Todd Strauss-Schulson's Isn't it Romantic is one of the few Netflix original movies that is actually - and bear with me here, you may need to sit down - good.
This mildly clever satire isn't exactly on the same level as, say, a Roma - but after I sat through Bird Box, sadly unable to close my eyes, last year, I'll take what I can get.
And as the title would suggest, this particular satire satirises the romantic-comedy: a beloved genre so full of cliches to be mocked, tropes to be dismantled and (absolutely fabulous) Gay-Best Friends to be poked with a stick that it was ripe for reaping, even if certain cliches are often embraced as opposed to demolished.
Once we get past the standard set-up (girl hate Rom-Com; hit head; trap in Rom-Com; hijinks; profit), the ensuing narrative is also pretty standard (boy meets girl; boy likes girl; things happen; profit). But that is also the point. The point is to constantly poke every trope, cliche and badly-drawn character archetype in the book until they burst: and though more, hypothetically, could have been done; what has, ultimately, been done does work.
Brandon Scott Jones plays the fabulously-flamboyant and flamboyantly-fabulous gay-best friend incredibly well, nailing every single little cliche (down to that screeching voice) that comes his way: for he is the quintessential personification of the Pride-flag, and I love/hate it.
At the centre of this film, however, is Rebel Wilson's absolutely bewildered, but oddly endearing, performance. Her character arc is certainly flawed and I feel the emotional core is emotionally hollow (like all Rom-Coms really are, let's not beat-around-the-bush), but Wilson Rebels against the norm, bringing a unique sass and immediate charisma to a character you cannot help but root for, and envy (who doesn't want their own automated censor bar: I could *********** curse all I *********** wanted), and love.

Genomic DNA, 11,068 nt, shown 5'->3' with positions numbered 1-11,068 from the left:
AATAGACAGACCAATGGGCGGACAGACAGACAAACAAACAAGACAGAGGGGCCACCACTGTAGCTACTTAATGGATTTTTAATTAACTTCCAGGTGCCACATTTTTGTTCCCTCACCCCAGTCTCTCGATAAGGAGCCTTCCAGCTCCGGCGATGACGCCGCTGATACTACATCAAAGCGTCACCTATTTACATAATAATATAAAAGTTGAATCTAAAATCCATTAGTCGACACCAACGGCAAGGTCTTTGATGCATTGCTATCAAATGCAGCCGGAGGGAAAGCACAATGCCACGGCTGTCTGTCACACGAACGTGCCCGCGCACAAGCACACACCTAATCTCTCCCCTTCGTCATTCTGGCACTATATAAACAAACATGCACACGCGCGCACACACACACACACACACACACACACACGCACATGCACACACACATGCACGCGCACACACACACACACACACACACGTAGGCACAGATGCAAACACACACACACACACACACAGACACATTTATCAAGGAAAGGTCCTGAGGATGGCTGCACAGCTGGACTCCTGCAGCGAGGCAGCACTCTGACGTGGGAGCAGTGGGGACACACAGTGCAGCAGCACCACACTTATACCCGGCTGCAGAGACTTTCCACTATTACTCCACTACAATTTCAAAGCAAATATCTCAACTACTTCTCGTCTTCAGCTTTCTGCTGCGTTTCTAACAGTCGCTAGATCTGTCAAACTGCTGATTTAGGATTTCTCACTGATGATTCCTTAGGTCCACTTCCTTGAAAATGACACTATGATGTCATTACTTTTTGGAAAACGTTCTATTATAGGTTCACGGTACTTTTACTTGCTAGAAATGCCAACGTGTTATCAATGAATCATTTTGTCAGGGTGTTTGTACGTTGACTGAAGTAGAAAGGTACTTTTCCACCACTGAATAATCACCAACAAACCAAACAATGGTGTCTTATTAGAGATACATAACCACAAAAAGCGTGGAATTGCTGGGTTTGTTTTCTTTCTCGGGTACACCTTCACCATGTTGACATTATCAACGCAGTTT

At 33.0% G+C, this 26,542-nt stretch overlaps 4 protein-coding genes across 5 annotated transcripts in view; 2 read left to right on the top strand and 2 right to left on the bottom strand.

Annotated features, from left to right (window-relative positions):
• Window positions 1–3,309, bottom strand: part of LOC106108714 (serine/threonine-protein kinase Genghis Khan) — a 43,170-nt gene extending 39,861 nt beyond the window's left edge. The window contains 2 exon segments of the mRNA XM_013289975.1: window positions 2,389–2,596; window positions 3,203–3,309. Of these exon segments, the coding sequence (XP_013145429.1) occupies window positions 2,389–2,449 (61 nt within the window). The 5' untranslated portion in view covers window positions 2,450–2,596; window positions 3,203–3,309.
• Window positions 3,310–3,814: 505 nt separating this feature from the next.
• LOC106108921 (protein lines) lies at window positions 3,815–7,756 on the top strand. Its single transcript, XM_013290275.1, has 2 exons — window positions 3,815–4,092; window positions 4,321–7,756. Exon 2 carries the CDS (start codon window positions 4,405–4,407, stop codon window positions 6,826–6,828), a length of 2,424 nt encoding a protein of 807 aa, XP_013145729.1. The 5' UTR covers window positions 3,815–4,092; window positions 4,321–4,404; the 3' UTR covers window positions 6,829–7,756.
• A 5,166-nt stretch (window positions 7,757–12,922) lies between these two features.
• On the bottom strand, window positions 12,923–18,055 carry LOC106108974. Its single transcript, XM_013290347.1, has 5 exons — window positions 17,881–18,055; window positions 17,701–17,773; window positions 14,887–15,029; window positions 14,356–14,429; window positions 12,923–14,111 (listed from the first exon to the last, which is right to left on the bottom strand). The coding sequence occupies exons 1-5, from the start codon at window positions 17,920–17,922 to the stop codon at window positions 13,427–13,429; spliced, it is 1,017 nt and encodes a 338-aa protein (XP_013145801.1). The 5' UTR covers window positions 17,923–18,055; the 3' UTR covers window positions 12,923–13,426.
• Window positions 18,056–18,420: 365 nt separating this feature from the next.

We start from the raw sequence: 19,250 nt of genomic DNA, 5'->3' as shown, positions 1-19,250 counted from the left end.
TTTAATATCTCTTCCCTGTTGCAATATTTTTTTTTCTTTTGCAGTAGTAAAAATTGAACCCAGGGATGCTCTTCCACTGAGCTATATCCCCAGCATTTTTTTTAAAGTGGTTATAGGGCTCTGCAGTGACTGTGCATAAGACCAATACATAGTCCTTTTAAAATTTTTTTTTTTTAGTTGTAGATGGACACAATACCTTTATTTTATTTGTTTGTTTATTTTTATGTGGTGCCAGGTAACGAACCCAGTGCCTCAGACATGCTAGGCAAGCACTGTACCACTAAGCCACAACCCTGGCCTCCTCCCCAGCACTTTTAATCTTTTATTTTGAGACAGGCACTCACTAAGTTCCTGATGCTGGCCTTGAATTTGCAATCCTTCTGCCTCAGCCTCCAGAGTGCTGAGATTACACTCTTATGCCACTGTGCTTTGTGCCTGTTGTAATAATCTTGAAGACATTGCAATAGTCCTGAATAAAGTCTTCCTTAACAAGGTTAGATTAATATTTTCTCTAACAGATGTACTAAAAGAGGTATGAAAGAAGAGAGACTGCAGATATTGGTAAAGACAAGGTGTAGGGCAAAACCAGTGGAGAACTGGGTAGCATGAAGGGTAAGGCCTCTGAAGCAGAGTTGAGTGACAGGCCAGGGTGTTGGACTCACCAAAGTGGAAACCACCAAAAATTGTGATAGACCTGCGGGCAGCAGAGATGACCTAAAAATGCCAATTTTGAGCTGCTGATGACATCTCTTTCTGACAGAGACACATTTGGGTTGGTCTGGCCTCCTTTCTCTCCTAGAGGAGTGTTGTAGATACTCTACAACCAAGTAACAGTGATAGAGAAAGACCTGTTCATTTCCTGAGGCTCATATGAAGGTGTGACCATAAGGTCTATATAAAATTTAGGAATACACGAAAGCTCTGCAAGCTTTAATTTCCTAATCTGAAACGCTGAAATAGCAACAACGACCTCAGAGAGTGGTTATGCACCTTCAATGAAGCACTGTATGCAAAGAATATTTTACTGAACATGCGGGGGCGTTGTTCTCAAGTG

For it is love, and true love, that fuels the fire of love and endearment that is this movie ... just kidding, the vast majority of it is cynical as ****. But while certain rom-com cliches bleed in towards the end (it is, in many ways, a classic fairytale ending), the cynicism is the fuel that keeps the fire of mockery burning.
Many elements do feel very pandering, but its heart is in the right place. Quoting the immortal phrase "I'll have what she's having" is either a fitting homage or absolutely immoral pandering: and your reaction to that line is my recommendation for this movie.
Everything within is clearly built out of love and not spite. And in that sense, love actually is - for lack of a better, less sappy, phrase - the heart of the story.
The best parodies and spoofs and satires come from a place of adulation for the craft they're about to demolish with a wrecking ball: and I see nothing but love for this genre here. To answer the titular question (and to paraphrase Leonard Maltin, for the 1948 romance Isn't it Romantic?): "nah". But it isn't meant to be.
To further quote him, for a different movie (Scooby Doo 2: Monsters Unleashed), "it is what it is" - and for me, it was enough.